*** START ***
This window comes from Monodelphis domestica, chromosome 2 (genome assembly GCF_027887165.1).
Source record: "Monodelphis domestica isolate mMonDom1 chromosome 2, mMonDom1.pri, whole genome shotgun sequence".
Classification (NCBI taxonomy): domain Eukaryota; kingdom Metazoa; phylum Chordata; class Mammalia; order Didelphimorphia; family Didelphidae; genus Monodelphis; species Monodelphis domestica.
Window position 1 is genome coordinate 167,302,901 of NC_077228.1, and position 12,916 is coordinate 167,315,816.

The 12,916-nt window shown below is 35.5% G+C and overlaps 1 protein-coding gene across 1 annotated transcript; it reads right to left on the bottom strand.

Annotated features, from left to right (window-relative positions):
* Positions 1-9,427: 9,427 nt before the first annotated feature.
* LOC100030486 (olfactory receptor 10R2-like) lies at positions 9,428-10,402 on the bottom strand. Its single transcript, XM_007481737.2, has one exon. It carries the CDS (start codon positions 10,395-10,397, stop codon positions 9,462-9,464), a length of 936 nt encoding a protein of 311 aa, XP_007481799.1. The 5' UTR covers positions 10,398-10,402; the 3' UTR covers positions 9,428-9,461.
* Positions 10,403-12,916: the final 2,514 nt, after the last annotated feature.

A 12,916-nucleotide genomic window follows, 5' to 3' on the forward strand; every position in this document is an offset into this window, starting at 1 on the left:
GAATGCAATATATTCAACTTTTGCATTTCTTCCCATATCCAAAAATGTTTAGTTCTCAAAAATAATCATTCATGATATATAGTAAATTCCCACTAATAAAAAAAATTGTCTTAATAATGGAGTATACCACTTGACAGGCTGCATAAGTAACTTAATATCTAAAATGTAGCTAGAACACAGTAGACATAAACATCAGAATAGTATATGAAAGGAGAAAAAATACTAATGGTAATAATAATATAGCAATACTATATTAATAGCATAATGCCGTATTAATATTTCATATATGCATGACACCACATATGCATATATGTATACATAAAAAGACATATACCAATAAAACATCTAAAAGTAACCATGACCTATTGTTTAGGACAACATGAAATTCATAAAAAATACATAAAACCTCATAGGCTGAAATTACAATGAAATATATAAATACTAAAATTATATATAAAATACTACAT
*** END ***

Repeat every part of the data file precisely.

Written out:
This window comes from Monodelphis domestica, chromosome 2 (genome assembly GCF_027887165.1).
Source record: "Monodelphis domestica isolate mMonDom1 chromosome 2, mMonDom1.pri, whole genome shotgun sequence".
Classification (NCBI taxonomy): domain Eukaryota; kingdom Metazoa; phylum Chordata; class Mammalia; order Didelphimorphia; family Didelphidae; genus Monodelphis; species Monodelphis domestica.
Window position 1 is genome coordinate 167,302,901 of NC_077228.1, and position 12,916 is coordinate 167,315,816.

The 12,916-nt window shown below is 35.5% G+C and overlaps 1 protein-coding gene across 1 annotated transcript; it reads right to left on the bottom strand.

Annotated features, from left to right (window-relative positions):
* Positions 1-9,427: 9,427 nt before the first annotated feature.
* LOC100030486 (olfactory receptor 10R2-like) lies at positions 9,428-10,402 on the bottom strand. Its single transcript, XM_007481737.2, has one exon. It carries the CDS (start codon positions 10,395-10,397, stop codon positions 9,462-9,464), a length of 936 nt encoding a protein of 311 aa, XP_007481799.1. The 5' UTR covers positions 10,398-10,402; the 3' UTR covers positions 9,428-9,461.
* Positions 10,403-12,916: the final 2,514 nt, after the last annotated feature.

A 12,916-nucleotide genomic window follows, 5' to 3' on the forward strand; every position in this document is an offset into this window, starting at 1 on the left:
GAATGCAATATATTCAACTTTTGCATTTCTTCCCATATCCAAAAATGTTTAGTTCTCAAAAATAATCATTCATGATATATAGTAAATTCCCACTAATAAAAAAAATTGTCTTAATAATGGAGTATACCACTTGACAGGCTGCATAAGTAACTTAATATCTAAAATGTAGCTAGAACACAGTAGACATAAACATCAGAATAGTATATGAAAGGAGAAAAAATACTAATGGTAATAATAATATAGCAATACTATATTAATAGCATAATGCCGTATTAATATTTCATATATGCATGACACCACATATGCATATATGTATACATAAAAAGACATATACCAATAAAACATCTAAAAGTAACCATGACCTATTGTTTAGGACAACATGAAATTCATAAAAAATACATAAAACCTCATAGGCTGAAATTACAATGAAATATATAAATACTAAAATTATATATAAAATACTACAT